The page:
Fuji X-Pro 2 vs. Canon 5D3? (Part 1)
First, I would like to preface this with the fact that I am NOT a technical reviewer, and this will not be a technical comparison per se.
This is about the photographic experience.
I have been actively shooting with the 5D3 for several years, and am very happy with it overall. It is a top-notch piece of gear, and I have no complaints.
Except that it’s bulky. And heavy. As are most of the lenses I shoot with (all L-series glass). The images are amazing, but the experience leaves something to be desired. Shooting for an hour or so isn’t a big deal, but after hiking & shooting for most of a day, it becomes a tiresome burden. I would really love to streamline my photography to be less. Less bulky, less weighty, and generally less obtrusive in my life and surroundings, but without sacrificing quality & the joy of the photographic experience.
Enter the Fuji X-Pro 2.
I’ll admit, I am not an old-school film shooter. I’ve shot maybe 3 rolls of actual film in my life. My entire photographic career has been purely digital. So for me, the attraction to the Fuji X system has nothing to do with nostalgia or retro-hipsterism, and everything to do with the compactness & convenience of the system.
Of course, all the convenience & compactness in the world means nothing if the images & performance suck.
The Canon 5D Mark III and Fujifilm X-Pro 2 have similar resolution and performance, but the form factors are markedly different. While the Canon is a full-size, full-frame professional (semi-pro?) DSLR, the Fuji is a nicely compact mirrorless camera with a (physically) smaller APS-C sensor. Sitting next to each other, the juxtaposition is reminiscent of David & Goliath.
Both cameras have approximately the same resolution, with the Fuji leading the Canon by an insignificant 2 megapixels. At this resolution, 2 megapixels is virtually meaningless, regardless of what the marketing companies will have you believe.
And that’s enough tech talk, on to the experience.
The packaging of the Fuji X-Pro 2 is beautiful, if you care about such things. Having designed products & packaging for my own company, I do. A little bit. I appreciate nice packaging and attention to detail. But I’m not overly obsessed about it. That being said, Fuji put a good deal of effort into the packaging, inside & out. It’s lovely.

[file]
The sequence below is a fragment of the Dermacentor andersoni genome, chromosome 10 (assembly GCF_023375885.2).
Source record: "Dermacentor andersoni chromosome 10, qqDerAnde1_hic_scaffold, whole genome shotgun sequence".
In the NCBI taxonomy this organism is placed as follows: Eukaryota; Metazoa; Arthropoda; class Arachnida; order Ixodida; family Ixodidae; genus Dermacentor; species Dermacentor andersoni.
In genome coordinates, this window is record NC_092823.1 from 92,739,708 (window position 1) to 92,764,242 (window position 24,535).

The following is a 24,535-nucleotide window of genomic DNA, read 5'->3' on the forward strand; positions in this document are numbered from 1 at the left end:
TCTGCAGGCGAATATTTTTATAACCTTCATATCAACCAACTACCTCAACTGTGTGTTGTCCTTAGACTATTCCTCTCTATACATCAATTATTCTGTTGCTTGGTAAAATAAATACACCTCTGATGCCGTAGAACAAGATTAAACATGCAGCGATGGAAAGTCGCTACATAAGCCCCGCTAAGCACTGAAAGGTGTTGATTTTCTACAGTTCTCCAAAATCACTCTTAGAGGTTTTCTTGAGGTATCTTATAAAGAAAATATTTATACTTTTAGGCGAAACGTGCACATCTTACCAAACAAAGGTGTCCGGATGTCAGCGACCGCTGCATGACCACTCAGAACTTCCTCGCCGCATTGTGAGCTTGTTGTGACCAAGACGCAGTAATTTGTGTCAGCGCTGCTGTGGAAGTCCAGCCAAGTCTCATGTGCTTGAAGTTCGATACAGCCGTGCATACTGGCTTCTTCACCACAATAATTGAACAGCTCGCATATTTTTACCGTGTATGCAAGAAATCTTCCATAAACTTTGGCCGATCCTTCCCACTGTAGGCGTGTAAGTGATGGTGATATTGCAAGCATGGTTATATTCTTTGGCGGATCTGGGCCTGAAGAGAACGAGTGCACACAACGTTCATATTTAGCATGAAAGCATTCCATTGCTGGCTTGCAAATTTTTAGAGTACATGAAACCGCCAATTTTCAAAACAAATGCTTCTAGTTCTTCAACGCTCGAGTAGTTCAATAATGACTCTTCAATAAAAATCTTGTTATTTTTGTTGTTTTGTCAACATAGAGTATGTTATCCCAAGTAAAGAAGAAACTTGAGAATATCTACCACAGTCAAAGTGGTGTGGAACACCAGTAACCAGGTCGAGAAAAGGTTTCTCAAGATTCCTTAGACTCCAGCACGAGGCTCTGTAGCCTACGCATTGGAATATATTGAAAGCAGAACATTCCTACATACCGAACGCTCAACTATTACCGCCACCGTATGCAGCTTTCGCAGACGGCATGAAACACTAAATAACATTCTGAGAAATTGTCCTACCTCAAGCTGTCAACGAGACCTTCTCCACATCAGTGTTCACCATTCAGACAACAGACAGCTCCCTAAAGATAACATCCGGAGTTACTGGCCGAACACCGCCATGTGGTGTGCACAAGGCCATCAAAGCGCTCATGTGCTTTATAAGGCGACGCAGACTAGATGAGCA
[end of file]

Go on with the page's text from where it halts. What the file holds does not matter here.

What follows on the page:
Everything is well packed & neatly organized. Everything in its place. It seems they may have taken some cues from Apple with the internal packaging design. Kudos, Fuji.
Pulling out the camera body, the first thing you notice is the quality feel. The metal body & textured cladding feels classy. It’s compact and solid, and the design feels quite comfortable in the hand, despite the predominantly angular style. My only qualm is how small the grip feels. I have large hands, and the larger 5D3 has always felt perfect in my paws. Fuji does have an optional grip extension that seems promising, so I may give that a go. My wife has the exact opposite opinion – it’s the perfect size camera for her hands. For what it’s worth, she’s always complained about the Canon being uncomfortably bulky. YMMV.
Moving deeper into the box, I find the battery charger. Which is my first big complaint. The charger is a standard battery dock with detachable power cable. Which is fine. But the power cable is the only way to plug into a wall, whereas the Canon charger can plug right into the wall, sans cable. Which means one less thing to pack on a trip, one less thing to lose, and one less thing cluttering up my space. My Canon charger lives on a socket in my kitchen. Nice & neat, out of the way, attached to a wall with no cables dangling all over the place. I realize this won’t be a universal gripe, but my entire lifestyle is about having less. Less wires, less size, less clutter, less things. This charger is the opposite of less. It’s not a deal breaker, but it IS annoying. Canon had this figured out years ago. I’m sure someone makes an aftermarket charger that fits my needs. Hopefully.
One great thing that Fuji did is include this nifty little device. I have no idea if other camera manufacturers include this in their packages, but it’s a great little addition that shows Fuji is thinking about the actual use of their product, not just the sale of equipment. If you keep your fingernails short, this thing is a godsend for opening split rings. Even though it will only be used once to set the camera up, Fuji still included it. Good job, Fuji. And I will be keeping this in my junk drawer for all of my future split-ring needs.
Aside from the general sense of quality that the packaging gives, the camera itself just feels great in the hand. Very solid, like the cameras of yore. There’s no mistaking this camera means business.
In my following blog posts, I’ll see if it lives up to the initial impressions of quality, and if can really replace my trusty old Canon DSLR…